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ReelTalk Movie Reviews
HIghs and Lows Down Under
by Betty Jo Tucker

How can I complain about a beautifully filmed movie like Australia? Baz Luhrmannís sprawling epic boasts gorgeous cinematography, a passionate romance, more than a few thrilling sequences -- plus the magnificent Hugh Jackman in another exciting performance. And yet, burdened by too much territory to cover, this ambitious film loses steam along its lengthy journey.

After a hurried and confusing opening, Australia gets underway Down Under as the ultra-aristocratic Lady Sarah Ashley (Nicole Kidman) arrives from England to check on her husband and his business interests there. Because Lord Ashley has been murdered, Sarah finds herself in charge of Faraway Downs and its cattle. When she sees the station manager (David Wenham) mistreating a mixed race youngster named Nullah (the very charismatic Brandon Walters), she fires the violent man, thereby making a mortal enemy.

If it werenít for bad luck, Sarah would no luck at all, for she then discovers her cattle are being stolen by a rival (Bryan Brown) -- and she must move the huge herd to Darwin for shipping. Enter Drover (Jackman), a rugged and tough Aussie who reluctantly agrees to supervise the long cattle drive. Of course, itís no surprise when Drover and Sarah fall for each other despite their very different backgrounds as well as their push-pull relationship. But their growing attachment to Nullah and what they are willing to do for him adds the most suspense to this larger-than-life drama.                     

I think Australia should have ended after the cattle drive section of the film. That part of the movie, though somewhat repetitive, features intriguing story elements with fascinating mystical leanings, wonderful scenery, and an amazing sequence of cattle rushing toward a steep cliff -- as well as a steamy glimpse of Jackman showering (in slow motion!). Isnít that enough to please most viewers? But the show goes on -- moving finally to the Japanese bombing attack on Darwin at the beginning of World War II and dealing with its impact on Sarah, Drover and Nullah. By that time, I was too weary to appreciate all the warfare action.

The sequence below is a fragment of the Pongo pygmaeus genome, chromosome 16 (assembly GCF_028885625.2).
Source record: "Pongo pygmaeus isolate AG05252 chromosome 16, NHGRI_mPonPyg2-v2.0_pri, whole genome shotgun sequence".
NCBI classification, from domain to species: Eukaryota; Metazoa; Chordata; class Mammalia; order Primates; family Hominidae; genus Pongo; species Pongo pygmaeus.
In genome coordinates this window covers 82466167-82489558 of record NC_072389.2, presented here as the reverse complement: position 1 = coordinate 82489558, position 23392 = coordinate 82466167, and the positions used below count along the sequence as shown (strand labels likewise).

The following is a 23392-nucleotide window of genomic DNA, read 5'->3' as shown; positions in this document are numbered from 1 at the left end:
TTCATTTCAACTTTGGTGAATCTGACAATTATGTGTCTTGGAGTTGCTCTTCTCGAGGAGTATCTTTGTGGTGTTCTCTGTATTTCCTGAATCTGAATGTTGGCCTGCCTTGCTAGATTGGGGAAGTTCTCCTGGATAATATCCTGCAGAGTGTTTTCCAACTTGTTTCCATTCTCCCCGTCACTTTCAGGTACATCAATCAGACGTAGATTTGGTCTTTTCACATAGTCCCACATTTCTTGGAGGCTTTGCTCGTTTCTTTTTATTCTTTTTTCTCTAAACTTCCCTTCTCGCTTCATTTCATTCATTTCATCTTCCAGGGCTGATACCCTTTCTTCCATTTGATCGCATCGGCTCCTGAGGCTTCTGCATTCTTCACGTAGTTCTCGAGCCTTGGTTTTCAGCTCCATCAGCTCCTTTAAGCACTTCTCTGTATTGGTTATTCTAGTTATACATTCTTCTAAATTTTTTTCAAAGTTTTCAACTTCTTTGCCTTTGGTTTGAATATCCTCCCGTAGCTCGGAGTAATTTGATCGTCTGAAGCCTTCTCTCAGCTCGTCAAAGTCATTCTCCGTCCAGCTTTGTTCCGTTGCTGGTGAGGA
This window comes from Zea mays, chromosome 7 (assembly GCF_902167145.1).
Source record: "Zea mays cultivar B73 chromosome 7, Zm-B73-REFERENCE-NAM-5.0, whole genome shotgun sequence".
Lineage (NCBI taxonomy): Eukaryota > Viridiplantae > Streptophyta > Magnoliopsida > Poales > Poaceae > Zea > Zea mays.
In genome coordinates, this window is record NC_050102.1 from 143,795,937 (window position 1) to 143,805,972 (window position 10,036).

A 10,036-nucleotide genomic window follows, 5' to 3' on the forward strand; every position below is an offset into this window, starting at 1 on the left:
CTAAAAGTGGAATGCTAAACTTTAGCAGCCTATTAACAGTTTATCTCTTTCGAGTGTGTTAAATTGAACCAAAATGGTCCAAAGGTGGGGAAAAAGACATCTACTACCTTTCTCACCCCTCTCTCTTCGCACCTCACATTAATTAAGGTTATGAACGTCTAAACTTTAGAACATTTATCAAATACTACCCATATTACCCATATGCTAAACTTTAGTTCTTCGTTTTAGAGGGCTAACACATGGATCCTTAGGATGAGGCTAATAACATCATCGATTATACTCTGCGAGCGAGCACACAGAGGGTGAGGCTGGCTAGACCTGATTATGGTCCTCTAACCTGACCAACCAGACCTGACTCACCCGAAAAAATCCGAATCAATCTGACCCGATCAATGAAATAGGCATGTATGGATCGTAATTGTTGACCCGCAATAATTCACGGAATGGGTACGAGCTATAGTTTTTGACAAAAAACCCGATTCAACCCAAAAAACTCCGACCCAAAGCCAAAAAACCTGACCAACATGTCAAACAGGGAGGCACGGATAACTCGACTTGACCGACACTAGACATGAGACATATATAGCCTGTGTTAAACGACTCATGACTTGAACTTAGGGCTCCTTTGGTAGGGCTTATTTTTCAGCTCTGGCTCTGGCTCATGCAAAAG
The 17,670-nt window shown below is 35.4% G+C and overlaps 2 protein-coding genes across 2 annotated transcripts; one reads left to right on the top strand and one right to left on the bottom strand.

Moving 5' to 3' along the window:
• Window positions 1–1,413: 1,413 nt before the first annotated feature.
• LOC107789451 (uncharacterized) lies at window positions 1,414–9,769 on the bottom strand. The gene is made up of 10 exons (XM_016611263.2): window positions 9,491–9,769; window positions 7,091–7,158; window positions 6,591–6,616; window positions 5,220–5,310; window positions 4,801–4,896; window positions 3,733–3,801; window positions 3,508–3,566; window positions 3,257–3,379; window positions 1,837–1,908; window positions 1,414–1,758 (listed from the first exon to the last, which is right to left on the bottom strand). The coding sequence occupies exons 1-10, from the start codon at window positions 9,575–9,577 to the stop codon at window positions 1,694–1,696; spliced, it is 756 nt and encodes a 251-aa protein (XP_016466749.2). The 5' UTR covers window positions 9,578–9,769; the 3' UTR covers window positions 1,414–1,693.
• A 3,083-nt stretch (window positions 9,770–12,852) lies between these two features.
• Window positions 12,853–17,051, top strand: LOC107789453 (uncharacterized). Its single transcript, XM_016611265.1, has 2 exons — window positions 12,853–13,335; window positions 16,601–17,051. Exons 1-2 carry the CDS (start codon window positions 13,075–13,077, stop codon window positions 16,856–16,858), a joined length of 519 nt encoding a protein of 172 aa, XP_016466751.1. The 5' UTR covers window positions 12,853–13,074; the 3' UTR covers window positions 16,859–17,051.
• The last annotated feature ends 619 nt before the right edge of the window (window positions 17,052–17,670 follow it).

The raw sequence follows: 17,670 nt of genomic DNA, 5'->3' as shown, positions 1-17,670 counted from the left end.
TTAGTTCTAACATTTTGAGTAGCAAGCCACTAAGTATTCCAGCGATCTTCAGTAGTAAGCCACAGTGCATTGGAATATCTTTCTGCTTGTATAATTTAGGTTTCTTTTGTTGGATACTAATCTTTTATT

Jackman emerges as the highlight of Australia for me. Endowing Drover with a tough and sarcastic exterior, this versatile actor also lets us see the manís vulnerability, especially where Sarah and Nullah are concerned. Many viewers compare Jackmanís performance to Clark Gableís portrayal of Rhett Butler in Gone with the Wind, but I found it a more nuanced one. The chemistry between Jackman and fellow-Aussie Kidman ignites the screen, so thatís another highlight -- as is Kidmanís attempt to tell Nullah the Wizard of Oz story. Unfortunately, this Oscar-winning actress (The Hours) goes a bit over the top at the beginning of the movie in scenes where Lady Ashley comes across more like a caricature than a character.                 

Director Luhrmann (Moulin Rouge!), who also co-wrote the screenplay, obviously engaged in a labor of love while filming this grand tale about his homeland. But like love itself, Australia has its highs and lows --  which doesnít mean itís not worth watching.      

(Released by 20th Century Fox  and rated ďPG-13Ē for some violence, a scene of sensuality, and brief strong language.)

For more information about Australia, go to the Internet Movie Data Base or Rotten Tomatoes website.

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